The Dodd-Frank Act included important reforms of the derivative market. Nearly three years after passage of the Act, Congress is now considering amendments. I’m testifying this week on the derivatives reform amendments before the U.S. House of Representatives in opposition of several of the amendments as a reversal of the needed reform.
Title VII of the Dodd-Frank Act mandates important changes in U.S. derivative markets, but many of these changes are not yet fully implemented. As Americans remain threatened by the same dangers that exploded on the country in 2008, Congress should consider ways to encourage and enable the full implementation of the Dodd-Frank derivative reforms.
Five of the seven legislative proposals being considered by this Subcommittee — which are the focus of the current hearing — take us in the opposite direction. They reverse key elements of the reform, resurrecting the old system in which major segments of the derivatives markets are off-limits to the cop on the beat. They reinstate the old system in which the cop’s discretion and authority is severely limited, while at the same time financial players are given greater license and more loopholes.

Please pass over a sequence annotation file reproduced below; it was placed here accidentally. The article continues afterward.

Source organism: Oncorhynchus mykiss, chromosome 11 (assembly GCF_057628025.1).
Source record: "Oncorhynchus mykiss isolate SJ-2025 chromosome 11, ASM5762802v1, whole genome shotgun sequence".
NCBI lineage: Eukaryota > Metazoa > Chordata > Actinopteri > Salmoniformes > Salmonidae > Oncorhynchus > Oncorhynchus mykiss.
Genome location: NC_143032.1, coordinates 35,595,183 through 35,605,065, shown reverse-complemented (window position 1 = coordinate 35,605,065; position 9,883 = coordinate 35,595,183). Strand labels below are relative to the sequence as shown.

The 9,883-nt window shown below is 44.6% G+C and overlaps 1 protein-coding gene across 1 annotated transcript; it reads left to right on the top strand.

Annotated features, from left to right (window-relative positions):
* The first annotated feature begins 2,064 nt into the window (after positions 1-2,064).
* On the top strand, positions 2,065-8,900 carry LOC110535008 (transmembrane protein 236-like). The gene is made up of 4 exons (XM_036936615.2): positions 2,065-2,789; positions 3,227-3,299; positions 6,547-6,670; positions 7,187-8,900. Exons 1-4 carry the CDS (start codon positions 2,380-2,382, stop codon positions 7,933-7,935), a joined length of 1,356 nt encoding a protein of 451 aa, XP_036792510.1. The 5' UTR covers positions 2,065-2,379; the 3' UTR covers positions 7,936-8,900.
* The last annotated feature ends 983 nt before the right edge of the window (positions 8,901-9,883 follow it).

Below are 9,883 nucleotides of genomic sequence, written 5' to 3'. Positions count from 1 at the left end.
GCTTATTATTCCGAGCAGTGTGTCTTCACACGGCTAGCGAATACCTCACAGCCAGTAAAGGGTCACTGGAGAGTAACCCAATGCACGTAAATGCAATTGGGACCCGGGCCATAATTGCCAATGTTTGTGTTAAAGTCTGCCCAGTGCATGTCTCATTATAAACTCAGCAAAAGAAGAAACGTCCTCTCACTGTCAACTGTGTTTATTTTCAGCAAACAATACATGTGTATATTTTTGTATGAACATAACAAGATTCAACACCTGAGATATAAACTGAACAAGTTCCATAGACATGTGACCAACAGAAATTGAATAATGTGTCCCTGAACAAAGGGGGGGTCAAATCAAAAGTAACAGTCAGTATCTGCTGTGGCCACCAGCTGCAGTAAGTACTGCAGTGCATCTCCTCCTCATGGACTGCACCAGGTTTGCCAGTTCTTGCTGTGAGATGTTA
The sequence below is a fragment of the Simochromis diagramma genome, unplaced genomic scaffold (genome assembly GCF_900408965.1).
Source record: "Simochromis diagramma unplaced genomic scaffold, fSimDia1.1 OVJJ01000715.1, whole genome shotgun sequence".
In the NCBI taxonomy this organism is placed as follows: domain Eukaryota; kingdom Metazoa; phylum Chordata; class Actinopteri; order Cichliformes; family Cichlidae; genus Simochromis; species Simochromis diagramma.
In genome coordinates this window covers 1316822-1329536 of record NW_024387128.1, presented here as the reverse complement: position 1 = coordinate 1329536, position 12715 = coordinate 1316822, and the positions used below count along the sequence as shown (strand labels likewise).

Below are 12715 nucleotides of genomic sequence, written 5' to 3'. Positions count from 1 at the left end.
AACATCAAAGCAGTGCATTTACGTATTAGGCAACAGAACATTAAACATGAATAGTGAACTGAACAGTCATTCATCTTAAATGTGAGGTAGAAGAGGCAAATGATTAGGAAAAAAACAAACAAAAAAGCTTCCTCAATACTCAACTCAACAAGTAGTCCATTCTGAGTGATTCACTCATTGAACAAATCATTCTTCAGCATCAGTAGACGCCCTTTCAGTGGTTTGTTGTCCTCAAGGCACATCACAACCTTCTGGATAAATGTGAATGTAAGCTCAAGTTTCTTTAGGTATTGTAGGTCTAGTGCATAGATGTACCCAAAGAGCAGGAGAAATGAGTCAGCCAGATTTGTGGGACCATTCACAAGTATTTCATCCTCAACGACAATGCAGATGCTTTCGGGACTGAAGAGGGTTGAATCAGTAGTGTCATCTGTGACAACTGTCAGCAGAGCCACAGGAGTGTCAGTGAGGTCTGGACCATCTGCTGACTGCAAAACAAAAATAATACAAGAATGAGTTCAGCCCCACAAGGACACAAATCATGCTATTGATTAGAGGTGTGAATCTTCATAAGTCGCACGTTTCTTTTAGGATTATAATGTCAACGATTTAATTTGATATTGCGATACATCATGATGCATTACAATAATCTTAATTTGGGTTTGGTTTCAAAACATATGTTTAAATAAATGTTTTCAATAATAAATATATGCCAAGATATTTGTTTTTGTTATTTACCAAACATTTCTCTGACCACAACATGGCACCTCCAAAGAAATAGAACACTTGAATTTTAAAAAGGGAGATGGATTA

Before the 2008 financial crisis, the OTC swaps marketplace was unregulated and unsupervised. This was in contrast to futures exchanges, which also trade in derivatives, but within a longstanding regulatory framework and with supervision by the CFTC and SEC. A significant portion of the derivatives trade migrated to the OTC swaps marketplace in a classic example of regulatory arbitrage.
The Dodd-Frank Act mandated an end to this, imposing supervision on all derivative trades and establishing standards for transparency and clearing for much of the trade on the OTC swaps marketplace. I tie the proposed amendments to the history of lobbying to shelter derivatives trading from regulation.